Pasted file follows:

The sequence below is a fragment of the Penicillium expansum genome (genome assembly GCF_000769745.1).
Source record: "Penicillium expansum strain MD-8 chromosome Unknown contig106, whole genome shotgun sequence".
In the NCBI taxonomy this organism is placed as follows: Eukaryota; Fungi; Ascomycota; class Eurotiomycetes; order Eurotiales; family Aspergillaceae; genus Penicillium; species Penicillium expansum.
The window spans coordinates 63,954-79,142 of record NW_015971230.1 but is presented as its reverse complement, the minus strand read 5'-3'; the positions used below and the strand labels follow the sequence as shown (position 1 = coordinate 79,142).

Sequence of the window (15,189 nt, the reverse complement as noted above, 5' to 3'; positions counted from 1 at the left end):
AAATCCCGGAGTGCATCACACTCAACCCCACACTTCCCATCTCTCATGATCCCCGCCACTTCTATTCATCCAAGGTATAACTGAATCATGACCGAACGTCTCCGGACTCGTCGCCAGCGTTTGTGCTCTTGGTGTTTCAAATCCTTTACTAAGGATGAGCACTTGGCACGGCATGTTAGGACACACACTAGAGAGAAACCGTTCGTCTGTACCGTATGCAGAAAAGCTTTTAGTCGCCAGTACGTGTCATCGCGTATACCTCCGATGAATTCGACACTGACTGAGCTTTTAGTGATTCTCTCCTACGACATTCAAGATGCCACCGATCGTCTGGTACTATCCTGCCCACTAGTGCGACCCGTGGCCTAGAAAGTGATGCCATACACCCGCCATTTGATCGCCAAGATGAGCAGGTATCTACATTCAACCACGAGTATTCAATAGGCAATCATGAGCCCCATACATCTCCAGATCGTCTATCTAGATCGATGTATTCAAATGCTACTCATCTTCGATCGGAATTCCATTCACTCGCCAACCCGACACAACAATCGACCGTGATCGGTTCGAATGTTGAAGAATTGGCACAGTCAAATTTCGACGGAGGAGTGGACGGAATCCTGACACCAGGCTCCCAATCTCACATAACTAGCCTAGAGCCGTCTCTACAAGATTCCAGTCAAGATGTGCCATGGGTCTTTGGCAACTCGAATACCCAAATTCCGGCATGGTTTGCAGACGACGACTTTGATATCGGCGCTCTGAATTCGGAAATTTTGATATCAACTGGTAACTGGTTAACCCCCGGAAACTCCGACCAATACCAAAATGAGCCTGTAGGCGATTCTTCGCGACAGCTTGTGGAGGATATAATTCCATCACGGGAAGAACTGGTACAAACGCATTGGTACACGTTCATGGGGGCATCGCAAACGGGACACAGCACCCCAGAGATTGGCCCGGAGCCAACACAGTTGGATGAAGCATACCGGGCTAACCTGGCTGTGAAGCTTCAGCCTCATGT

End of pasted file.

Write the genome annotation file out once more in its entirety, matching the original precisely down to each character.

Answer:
The sequence below is a fragment of the Penicillium expansum genome (genome assembly GCF_000769745.1).
Source record: "Penicillium expansum strain MD-8 chromosome Unknown contig106, whole genome shotgun sequence".
In the NCBI taxonomy this organism is placed as follows: Eukaryota; Fungi; Ascomycota; class Eurotiomycetes; order Eurotiales; family Aspergillaceae; genus Penicillium; species Penicillium expansum.
The window spans coordinates 63,954-79,142 of record NW_015971230.1 but is presented as its reverse complement, the minus strand read 5'-3'; the positions used below and the strand labels follow the sequence as shown (position 1 = coordinate 79,142).

Sequence of the window (15,189 nt, the reverse complement as noted above, 5' to 3'; positions counted from 1 at the left end):
AAATCCCGGAGTGCATCACACTCAACCCCACACTTCCCATCTCTCATGATCCCCGCCACTTCTATTCATCCAAGGTATAACTGAATCATGACCGAACGTCTCCGGACTCGTCGCCAGCGTTTGTGCTCTTGGTGTTTCAAATCCTTTACTAAGGATGAGCACTTGGCACGGCATGTTAGGACACACACTAGAGAGAAACCGTTCGTCTGTACCGTATGCAGAAAAGCTTTTAGTCGCCAGTACGTGTCATCGCGTATACCTCCGATGAATTCGACACTGACTGAGCTTTTAGTGATTCTCTCCTACGACATTCAAGATGCCACCGATCGTCTGGTACTATCCTGCCCACTAGTGCGACCCGTGGCCTAGAAAGTGATGCCATACACCCGCCATTTGATCGCCAAGATGAGCAGGTATCTACATTCAACCACGAGTATTCAATAGGCAATCATGAGCCCCATACATCTCCAGATCGTCTATCTAGATCGATGTATTCAAATGCTACTCATCTTCGATCGGAATTCCATTCACTCGCCAACCCGACACAACAATCGACCGTGATCGGTTCGAATGTTGAAGAATTGGCACAGTCAAATTTCGACGGAGGAGTGGACGGAATCCTGACACCAGGCTCCCAATCTCACATAACTAGCCTAGAGCCGTCTCTACAAGATTCCAGTCAAGATGTGCCATGGGTCTTTGGCAACTCGAATACCCAAATTCCGGCATGGTTTGCAGACGACGACTTTGATATCGGCGCTCTGAATTCGGAAATTTTGATATCAACTGGTAACTGGTTAACCCCCGGAAACTCCGACCAATACCAAAATGAGCCTGTAGGCGATTCTTCGCGACAGCTTGTGGAGGATATAATTCCATCACGGGAAGAACTGGTACAAACGCATTGGTACACGTTCATGGGGGCATCGCAAACGGGACACAGCACCCCAGAGATTGGCCCGGAGCCAACACAGTTGGATGAAGCATACCGGGCTAACCTGGCTGTGAAGCTTCAGCCTCATGT